I don’t recall the exact day I decided to stop fasting either. I think it was when the whole idea became irrelevant when I moved to Lebanon in 2016, and much of my previous world views began to change, prompting a re-imagining of a lot of relationships, including my relationship with faith, tradition, politics, identity, friendships and everything that those redefinitions entailed. Some relationships are obviously not easily processed. And they appear at random stages of our lives to ask us to re-examine them. Have you made peace with your evil childhood friend? Did you reconcile with the city that bore your bullies? Are you more comfortable with your physical appearance now, compared to before? Did you manage to build a kind of connection to faith that is beyond religiousness and imposed practices? Do you still fast now that you have moved away from your hometown and live in western(ized) cities?
Some re-examinations are more pressing than others, more persistent. Take my relationship with fasting, for example. Ramadan has by far been the most imposing, disruptive, and longest trigger for those re-examinations of my relationship with faith and tradition: 30 full days of constant not-so-kind reminders. To be fair, I was not pulled into a disruptive self-introspection to re-examine where I stand on fasting. Nor was I obliged to offer a public justification of why I do (or don’t do) what I do (or don’t). It’s just that the month hits me with a rather nostalgic sentiment. I experience a strange discomfort every time I see a social media post of people who (still) observe the month: the family get-togethers, the Iftar tables, and the Ramadan decoration. I even envy those who live in cities that still bear the Ramadan spirits I grew up with. In Ramadan, I am often faced with a sense of loss so strange and so particular to this month. It feels as though I was suddenly left out of a tradition I partook in for over 20 years of my life. Why would one’s decision to stop fasting result in their feeling of unbelonging to a community? And would their living abroad get in the way of maintaining some familiarity special to this month only? I still want to have a chocolate pudding for Suhoor, and trespass private oases with my father, steal the prunes and eat them at the Iftar table. I still want to be invited to big gatherings in Ramadan evenings, and I still want to go shopping for new Eid clothes in the second half of the month.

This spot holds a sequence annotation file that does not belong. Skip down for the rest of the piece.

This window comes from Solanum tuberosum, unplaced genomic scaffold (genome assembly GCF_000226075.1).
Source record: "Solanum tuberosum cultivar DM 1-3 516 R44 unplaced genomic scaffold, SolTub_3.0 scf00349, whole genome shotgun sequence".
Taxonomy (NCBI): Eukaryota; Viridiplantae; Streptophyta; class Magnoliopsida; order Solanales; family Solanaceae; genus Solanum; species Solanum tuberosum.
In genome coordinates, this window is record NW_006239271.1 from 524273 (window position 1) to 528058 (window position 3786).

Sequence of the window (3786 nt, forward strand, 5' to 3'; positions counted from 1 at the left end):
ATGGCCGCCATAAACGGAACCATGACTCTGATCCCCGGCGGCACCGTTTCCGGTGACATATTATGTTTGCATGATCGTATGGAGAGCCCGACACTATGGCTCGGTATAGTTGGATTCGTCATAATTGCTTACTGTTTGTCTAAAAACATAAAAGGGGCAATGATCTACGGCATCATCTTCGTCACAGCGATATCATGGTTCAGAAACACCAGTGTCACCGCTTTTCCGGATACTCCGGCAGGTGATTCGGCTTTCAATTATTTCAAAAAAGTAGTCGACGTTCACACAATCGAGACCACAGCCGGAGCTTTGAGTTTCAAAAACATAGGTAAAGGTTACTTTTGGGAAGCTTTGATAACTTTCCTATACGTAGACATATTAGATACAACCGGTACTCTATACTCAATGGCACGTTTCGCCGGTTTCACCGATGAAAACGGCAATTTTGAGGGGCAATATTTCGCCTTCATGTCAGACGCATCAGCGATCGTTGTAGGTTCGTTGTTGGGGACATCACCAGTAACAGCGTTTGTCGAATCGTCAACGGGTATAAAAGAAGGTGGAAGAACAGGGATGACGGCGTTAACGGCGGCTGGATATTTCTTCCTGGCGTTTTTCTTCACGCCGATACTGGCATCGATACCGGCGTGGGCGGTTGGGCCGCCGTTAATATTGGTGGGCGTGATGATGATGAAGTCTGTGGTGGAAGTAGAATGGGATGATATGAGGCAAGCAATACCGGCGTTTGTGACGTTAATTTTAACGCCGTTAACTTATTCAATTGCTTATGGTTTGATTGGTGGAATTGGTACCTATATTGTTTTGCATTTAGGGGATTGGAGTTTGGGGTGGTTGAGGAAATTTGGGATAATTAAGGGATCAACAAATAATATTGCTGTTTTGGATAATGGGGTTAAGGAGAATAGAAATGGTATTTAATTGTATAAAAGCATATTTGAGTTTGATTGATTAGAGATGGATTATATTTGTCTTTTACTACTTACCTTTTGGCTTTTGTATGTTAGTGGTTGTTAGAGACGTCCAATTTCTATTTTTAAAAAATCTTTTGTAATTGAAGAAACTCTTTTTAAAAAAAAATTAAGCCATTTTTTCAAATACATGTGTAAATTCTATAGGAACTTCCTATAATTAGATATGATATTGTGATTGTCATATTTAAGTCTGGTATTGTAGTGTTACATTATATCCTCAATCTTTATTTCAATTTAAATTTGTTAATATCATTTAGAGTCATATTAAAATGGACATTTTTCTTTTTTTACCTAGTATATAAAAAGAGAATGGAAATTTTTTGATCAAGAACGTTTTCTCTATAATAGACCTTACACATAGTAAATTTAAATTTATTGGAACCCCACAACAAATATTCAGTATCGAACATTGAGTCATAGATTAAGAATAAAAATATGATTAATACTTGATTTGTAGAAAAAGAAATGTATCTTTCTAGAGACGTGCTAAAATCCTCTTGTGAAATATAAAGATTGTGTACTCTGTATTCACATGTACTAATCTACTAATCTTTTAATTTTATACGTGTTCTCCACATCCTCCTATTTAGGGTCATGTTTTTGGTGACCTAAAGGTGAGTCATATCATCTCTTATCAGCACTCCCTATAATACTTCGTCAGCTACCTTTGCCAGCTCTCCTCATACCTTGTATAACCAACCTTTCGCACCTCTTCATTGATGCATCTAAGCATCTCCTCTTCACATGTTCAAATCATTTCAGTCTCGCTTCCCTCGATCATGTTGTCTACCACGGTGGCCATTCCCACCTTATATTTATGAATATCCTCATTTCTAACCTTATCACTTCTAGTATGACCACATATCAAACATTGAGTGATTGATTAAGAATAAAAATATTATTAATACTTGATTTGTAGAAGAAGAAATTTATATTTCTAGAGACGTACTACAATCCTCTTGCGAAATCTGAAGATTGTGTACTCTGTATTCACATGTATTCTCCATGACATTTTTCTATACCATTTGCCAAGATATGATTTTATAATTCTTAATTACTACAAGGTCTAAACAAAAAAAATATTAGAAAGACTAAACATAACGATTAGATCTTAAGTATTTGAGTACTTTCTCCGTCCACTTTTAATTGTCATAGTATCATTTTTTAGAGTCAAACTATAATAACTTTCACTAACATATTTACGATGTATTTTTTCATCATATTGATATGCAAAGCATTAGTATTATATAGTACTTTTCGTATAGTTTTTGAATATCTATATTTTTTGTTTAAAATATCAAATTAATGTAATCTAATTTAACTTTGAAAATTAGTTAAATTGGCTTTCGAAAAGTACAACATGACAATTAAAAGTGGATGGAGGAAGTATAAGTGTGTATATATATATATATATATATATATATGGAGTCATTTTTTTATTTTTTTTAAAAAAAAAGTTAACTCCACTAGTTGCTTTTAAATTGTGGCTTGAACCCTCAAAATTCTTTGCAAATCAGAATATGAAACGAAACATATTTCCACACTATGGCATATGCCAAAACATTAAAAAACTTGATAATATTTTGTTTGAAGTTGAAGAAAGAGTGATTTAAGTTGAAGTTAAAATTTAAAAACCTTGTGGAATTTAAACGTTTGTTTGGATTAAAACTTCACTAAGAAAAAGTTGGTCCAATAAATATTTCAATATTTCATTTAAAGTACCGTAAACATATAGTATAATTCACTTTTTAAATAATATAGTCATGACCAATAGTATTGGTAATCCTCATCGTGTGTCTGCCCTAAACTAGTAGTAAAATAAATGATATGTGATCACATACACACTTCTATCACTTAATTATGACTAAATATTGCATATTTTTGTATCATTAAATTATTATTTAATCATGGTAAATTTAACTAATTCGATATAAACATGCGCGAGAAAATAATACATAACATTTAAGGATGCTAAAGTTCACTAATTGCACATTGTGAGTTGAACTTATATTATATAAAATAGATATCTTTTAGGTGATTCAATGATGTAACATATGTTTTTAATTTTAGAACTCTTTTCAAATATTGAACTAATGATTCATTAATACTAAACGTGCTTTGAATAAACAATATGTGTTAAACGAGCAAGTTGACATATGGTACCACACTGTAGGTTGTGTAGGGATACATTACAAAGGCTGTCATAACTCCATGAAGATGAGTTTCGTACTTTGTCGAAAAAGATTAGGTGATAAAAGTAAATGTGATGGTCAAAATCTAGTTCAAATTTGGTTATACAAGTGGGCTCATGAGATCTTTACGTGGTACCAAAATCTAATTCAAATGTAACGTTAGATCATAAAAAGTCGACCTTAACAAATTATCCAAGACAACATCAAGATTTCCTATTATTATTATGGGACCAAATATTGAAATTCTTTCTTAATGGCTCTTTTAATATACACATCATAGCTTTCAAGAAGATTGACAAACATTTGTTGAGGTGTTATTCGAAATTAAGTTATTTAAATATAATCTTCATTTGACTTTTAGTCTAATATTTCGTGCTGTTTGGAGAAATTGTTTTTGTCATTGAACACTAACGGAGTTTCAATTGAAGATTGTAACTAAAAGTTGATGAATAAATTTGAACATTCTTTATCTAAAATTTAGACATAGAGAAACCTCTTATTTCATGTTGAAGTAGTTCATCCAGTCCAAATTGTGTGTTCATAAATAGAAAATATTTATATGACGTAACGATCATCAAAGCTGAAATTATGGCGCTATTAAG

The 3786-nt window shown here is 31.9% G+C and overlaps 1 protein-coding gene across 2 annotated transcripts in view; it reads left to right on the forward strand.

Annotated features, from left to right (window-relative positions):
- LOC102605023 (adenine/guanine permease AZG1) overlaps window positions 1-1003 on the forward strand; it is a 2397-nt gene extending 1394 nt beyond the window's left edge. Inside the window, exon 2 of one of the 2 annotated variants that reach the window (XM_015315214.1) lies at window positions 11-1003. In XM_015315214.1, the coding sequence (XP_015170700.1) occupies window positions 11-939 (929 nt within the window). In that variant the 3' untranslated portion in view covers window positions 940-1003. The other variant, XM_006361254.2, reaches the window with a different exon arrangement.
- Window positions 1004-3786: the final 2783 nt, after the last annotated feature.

Why would one’s decision to stop fasting result in their feeling of unbelonging to a community?
Ramadan has long represented a yearly indication of community, collectiveness, and a special alteration of the physical space we once inhabited. Since all those aspects ceased to exist in my life first in Beirut, and now in Dubai, hanging on the thin thread of fasting became a desperate attempt to belong to a space and time that don’t resonate with my life at the moment: an individuated life, as my friend described it, oftentimes unrelatable and uprooted, as we move in between cities, leaving pieces of us behind. I confessed that to my sister and expressed the irrelevance of fasting to my context, and how I wish I did not feel such loss. In her attempts to alleviate that feeling and think with me on ways to preserve the little part that was left; what she called a “a thread to roots,” she suggested I host an Iftar for my friends, buy scents that remind me of the smell of Ramadan, and buy new clothes to celebrate the arrival of Eid, like I used to when I was a kid. I was convinced that any attempt to reproduce a tradition or perform any of its rituals alone away and in a city of malls and air-conditioned metro stations, was a desperate act of forcing a sense of belonging that was no longer. But, in the end, I promised her to cook me a meal or two and buy a ramadanesque lamp in the spirit of the month. I hope I can find one on Amazon!
- 1. Gabes has been home to the biggest Chemical plant complex in Tunisia for the past 50 years. It is also among the top global Phosphate manufacturing regions. This has been impacting the sea tremendously due to toxins being released in the air and sea, thus affecting the health of the residents. The latest incident of the ship carrying fuel that sank along the coast of Gabes is the most recent outbreak the residents of the city are faced with.
- 2. It is preferable to eat an odd number of dates, as per the teachings of the Prophet Mohammed. Seven could be an exaggeration, but have you tried Daklat al-nour (دقلة النور), the best Tunisian dates?
- 3. Slata Mechouia is a Tunisian sider consisting of grilled vegetables, grinded and mixed with oil, with a canned tuna topping, which is a typical Tunisian touch.
- 4. When a woman is on her period, she is excused from fasting for as many days as she’s bleeding, with the condition of fasting the same number of days before the next Ramadan to make up for them.